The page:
Last week, I gave you The Most Powerful Multiplayer Card in Time Spiral. And this week, I promised I'd get you the
Funnest Most Fun Multiplayer Card in Time Spiral!
And that card is...
WARNING! Time Spiral Legends Week approaching! WARNING! Time Spiral Legends Week approaching! Abort column on fun! Move to canned package!
Captain, what's that on the viewscreen? Why, it's an approaching deadline! Set writers to stunned!
Alas, the fun will have to wait until next week... Or will it? After all, some of the
funnest most fun cards in all of Magic are legends. There's something about a good legend that's just soul-satisfying; they're as flavorful as a Thai meal with lemongrass soup, and twice as nourishing. If you can't have fun when you plop down a legend, you're not trying.
Furthermore, legends are arguably what make Magic Magic. Not to bash the competition here, but I've played other systems, usually based on some kind of marketing license, and they never really gelled for me flavorwise. I mean, I often liked the mechanics of the game in question, but there was something about the absence of good legends that never let me forget I was, at my heart, juggling numbers.
I'd lay down a card that was supposedly legend-like, crying, "I cast Mister Incredible!" – but it didn't feel like Mister Incredible to me. Mister Incredible was somebody I'd seen on the movie screen, spent a couple of hours watching; this was a piece of cardboard that bore his name and a couple of lines of text. Disappointing. (And even more disappointing when you realize that some systems have many, many versions of Mister Incredible, meaning that this particular Mister Incredible is, well, not so Incredible and merely one of a vast army of Incrediclones.)
But Magic, because it's its own universe, comes alive when you cast a legend. It's exciting when you've been reading about Kaervek the Merciless for the better part of a decade... And suddenly, you can cast him! And he does cool stuff! And he's the only one you can have on the table at any given time!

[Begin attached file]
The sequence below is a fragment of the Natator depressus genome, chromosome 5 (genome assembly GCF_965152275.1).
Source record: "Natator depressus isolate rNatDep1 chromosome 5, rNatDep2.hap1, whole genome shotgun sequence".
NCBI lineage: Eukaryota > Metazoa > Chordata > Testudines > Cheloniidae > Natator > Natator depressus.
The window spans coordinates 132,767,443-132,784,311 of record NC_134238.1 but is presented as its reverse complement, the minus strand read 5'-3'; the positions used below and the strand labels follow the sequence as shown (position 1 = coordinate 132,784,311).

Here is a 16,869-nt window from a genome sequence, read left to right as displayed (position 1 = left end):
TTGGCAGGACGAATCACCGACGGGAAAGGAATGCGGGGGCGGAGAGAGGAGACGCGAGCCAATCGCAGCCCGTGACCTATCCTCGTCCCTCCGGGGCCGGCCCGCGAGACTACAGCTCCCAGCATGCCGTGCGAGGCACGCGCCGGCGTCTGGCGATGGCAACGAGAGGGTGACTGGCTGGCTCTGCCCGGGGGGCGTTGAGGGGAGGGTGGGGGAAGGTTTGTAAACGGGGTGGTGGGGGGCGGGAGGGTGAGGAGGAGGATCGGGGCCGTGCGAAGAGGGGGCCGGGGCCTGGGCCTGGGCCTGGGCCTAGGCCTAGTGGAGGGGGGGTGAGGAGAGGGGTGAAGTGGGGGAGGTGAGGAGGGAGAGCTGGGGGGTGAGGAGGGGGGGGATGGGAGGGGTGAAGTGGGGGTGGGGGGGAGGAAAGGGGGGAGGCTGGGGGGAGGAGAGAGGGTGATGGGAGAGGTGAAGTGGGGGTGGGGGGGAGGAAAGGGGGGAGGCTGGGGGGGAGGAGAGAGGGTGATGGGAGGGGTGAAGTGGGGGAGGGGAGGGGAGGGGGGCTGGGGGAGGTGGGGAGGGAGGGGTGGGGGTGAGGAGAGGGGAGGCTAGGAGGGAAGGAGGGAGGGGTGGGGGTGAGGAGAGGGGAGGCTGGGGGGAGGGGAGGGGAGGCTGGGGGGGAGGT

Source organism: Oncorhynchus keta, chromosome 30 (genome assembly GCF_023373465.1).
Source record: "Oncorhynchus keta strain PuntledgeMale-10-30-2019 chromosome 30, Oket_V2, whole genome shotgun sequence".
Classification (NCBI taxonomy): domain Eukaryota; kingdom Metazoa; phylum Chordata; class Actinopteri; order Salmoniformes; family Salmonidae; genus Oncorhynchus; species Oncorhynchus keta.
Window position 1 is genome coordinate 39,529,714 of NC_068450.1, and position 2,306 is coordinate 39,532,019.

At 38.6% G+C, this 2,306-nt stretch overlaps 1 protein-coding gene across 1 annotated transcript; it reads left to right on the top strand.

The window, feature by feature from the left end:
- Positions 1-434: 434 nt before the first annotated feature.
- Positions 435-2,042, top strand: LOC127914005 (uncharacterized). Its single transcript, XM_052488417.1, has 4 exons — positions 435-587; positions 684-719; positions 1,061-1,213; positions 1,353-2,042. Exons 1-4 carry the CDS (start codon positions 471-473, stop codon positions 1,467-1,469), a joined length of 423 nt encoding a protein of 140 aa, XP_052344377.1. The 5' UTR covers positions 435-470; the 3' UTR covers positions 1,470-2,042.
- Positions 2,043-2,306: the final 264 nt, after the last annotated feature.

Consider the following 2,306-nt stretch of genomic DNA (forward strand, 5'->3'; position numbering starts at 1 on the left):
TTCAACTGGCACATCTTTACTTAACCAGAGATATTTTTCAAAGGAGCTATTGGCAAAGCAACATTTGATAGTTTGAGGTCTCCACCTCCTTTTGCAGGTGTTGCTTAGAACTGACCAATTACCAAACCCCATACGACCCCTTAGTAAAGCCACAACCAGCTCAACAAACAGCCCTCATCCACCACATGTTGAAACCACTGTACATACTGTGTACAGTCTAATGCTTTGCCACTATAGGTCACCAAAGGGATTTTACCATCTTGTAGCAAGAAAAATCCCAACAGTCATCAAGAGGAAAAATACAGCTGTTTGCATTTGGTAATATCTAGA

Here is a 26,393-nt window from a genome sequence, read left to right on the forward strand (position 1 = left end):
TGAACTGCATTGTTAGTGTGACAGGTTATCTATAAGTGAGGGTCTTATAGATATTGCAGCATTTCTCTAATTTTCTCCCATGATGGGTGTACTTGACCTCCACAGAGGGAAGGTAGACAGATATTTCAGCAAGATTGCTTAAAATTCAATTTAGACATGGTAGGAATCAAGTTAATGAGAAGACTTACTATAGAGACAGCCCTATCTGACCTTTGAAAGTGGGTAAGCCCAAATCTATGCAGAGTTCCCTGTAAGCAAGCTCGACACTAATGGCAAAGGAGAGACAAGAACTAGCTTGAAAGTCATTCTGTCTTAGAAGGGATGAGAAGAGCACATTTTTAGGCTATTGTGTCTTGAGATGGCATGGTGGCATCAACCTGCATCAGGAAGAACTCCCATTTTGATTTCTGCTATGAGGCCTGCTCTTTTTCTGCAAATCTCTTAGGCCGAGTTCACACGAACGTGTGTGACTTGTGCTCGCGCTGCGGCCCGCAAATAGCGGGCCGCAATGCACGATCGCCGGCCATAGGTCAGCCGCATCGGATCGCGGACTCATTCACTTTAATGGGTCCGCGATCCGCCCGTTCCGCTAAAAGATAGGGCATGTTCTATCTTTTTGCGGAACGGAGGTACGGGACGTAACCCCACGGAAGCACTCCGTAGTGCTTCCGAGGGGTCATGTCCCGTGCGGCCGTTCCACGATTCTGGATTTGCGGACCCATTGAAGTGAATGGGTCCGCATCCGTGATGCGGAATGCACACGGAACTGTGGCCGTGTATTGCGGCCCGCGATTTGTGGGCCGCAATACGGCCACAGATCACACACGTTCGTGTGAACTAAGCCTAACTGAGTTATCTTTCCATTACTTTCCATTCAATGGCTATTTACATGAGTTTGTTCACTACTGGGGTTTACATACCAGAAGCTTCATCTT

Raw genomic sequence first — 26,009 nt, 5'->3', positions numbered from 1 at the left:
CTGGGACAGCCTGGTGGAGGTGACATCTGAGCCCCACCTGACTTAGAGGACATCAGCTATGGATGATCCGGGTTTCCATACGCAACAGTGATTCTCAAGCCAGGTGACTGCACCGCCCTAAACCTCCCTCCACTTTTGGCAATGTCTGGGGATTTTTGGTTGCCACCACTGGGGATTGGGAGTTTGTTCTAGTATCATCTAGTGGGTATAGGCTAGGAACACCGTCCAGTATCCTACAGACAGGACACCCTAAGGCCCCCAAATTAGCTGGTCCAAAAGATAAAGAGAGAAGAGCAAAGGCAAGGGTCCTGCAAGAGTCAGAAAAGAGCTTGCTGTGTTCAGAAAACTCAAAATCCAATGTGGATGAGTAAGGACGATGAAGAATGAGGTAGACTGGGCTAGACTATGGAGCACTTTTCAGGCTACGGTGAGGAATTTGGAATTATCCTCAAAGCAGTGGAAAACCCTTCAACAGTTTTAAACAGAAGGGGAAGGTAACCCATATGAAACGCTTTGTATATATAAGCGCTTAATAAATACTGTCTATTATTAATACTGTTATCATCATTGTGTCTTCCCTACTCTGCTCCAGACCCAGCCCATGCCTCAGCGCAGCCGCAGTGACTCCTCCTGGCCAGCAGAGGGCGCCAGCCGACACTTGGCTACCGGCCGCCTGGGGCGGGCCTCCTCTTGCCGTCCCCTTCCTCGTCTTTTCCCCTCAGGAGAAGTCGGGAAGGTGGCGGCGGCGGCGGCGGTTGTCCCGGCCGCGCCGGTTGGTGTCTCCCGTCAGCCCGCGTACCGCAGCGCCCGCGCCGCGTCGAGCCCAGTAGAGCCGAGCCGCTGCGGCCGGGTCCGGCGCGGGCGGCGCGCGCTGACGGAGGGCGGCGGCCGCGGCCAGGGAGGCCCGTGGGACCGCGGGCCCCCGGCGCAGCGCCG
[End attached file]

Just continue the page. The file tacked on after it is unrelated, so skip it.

Man, that sets the Vorthos in me to tingling, lemme tell you.
But when it comes to multiplayer, let's rank the Time Spiral legends by power, fun, and coolness. Power is defined as "How likely will this card (or a deck built around this card) be to win you the game?" Fun is defined as "How much entertainment can you get out of playing this card?" And coolness is, well, how much it makes a game of Magic feel like you're actually slinging spells on a battlefield.
We'll rank 'em... Okay. Scale of one to five. Five's the high end, one's the low end. That should do it. I'm even gonna give you a special bonus; I was only supposed to review the new legends, but I'll review all the old ones while I'm here!
"Wait a minute!" you cry. "Didn't you say that we're ranking on a scale of one to five?" And indeed, I am. But Akroma is just one of those cards that breaks the dang scale.
Who doesn't love Akroma?
She's the marquee card of not one, but three classic types of players: Timmy loves her because she's a big big fattie that flies for a bunch of damage, Spike loves her because she wins games, and Vorthos loves her because of that beautiful glint in her eye as she soars across the battlefield, all but unstoppable in her quest for power.